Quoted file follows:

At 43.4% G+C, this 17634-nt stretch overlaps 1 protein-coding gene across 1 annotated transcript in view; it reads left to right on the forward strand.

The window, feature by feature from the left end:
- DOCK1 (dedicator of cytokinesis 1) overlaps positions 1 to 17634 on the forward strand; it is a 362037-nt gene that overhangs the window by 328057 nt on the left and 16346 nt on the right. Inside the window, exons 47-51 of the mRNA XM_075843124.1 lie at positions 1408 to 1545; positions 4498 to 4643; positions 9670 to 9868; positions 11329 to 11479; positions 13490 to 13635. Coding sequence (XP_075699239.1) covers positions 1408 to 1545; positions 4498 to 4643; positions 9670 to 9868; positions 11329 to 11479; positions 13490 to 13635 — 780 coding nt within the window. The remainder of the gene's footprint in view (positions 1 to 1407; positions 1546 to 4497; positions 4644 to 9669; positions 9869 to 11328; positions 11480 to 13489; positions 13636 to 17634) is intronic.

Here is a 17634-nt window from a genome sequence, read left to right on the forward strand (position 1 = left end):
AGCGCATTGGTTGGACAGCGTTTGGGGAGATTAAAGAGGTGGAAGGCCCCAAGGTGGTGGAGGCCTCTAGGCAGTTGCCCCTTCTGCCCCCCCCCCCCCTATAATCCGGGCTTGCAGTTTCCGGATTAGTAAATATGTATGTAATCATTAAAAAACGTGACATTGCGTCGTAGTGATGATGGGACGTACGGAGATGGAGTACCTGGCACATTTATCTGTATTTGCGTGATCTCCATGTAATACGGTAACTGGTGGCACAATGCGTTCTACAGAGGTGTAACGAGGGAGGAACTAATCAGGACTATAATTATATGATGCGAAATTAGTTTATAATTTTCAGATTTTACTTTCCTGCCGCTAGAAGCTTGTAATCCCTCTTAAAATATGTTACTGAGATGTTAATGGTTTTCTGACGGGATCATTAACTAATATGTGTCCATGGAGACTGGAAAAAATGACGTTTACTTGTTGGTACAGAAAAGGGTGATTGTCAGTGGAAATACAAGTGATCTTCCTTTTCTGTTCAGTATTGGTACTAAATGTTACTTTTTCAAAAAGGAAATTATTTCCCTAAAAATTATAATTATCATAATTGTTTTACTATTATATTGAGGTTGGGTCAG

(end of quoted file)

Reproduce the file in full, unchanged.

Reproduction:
At 43.4% G+C, this 17634-nt stretch overlaps 1 protein-coding gene across 1 annotated transcript in view; it reads left to right on the forward strand.

The window, feature by feature from the left end:
- DOCK1 (dedicator of cytokinesis 1) overlaps positions 1 to 17634 on the forward strand; it is a 362037-nt gene that overhangs the window by 328057 nt on the left and 16346 nt on the right. Inside the window, exons 47-51 of the mRNA XM_075843124.1 lie at positions 1408 to 1545; positions 4498 to 4643; positions 9670 to 9868; positions 11329 to 11479; positions 13490 to 13635. Coding sequence (XP_075699239.1) covers positions 1408 to 1545; positions 4498 to 4643; positions 9670 to 9868; positions 11329 to 11479; positions 13490 to 13635 — 780 coding nt within the window. The remainder of the gene's footprint in view (positions 1 to 1407; positions 1546 to 4497; positions 4644 to 9669; positions 9869 to 11328; positions 11480 to 13489; positions 13636 to 17634) is intronic.

Here is a 17634-nt window from a genome sequence, read left to right on the forward strand (position 1 = left end):
AGCGCATTGGTTGGACAGCGTTTGGGGAGATTAAAGAGGTGGAAGGCCCCAAGGTGGTGGAGGCCTCTAGGCAGTTGCCCCTTCTGCCCCCCCCCCCCCTATAATCCGGGCTTGCAGTTTCCGGATTAGTAAATATGTATGTAATCATTAAAAAACGTGACATTGCGTCGTAGTGATGATGGGACGTACGGAGATGGAGTACCTGGCACATTTATCTGTATTTGCGTGATCTCCATGTAATACGGTAACTGGTGGCACAATGCGTTCTACAGAGGTGTAACGAGGGAGGAACTAATCAGGACTATAATTATATGATGCGAAATTAGTTTATAATTTTCAGATTTTACTTTCCTGCCGCTAGAAGCTTGTAATCCCTCTTAAAATATGTTACTGAGATGTTAATGGTTTTCTGACGGGATCATTAACTAATATGTGTCCATGGAGACTGGAAAAAATGACGTTTACTTGTTGGTACAGAAAAGGGTGATTGTCAGTGGAAATACAAGTGATCTTCCTTTTCTGTTCAGTATTGGTACTAAATGTTACTTTTTCAAAAAGGAAATTATTTCCCTAAAAATTATAATTATCATAATTGTTTTACTATTATATTGAGGTTGGGTCAG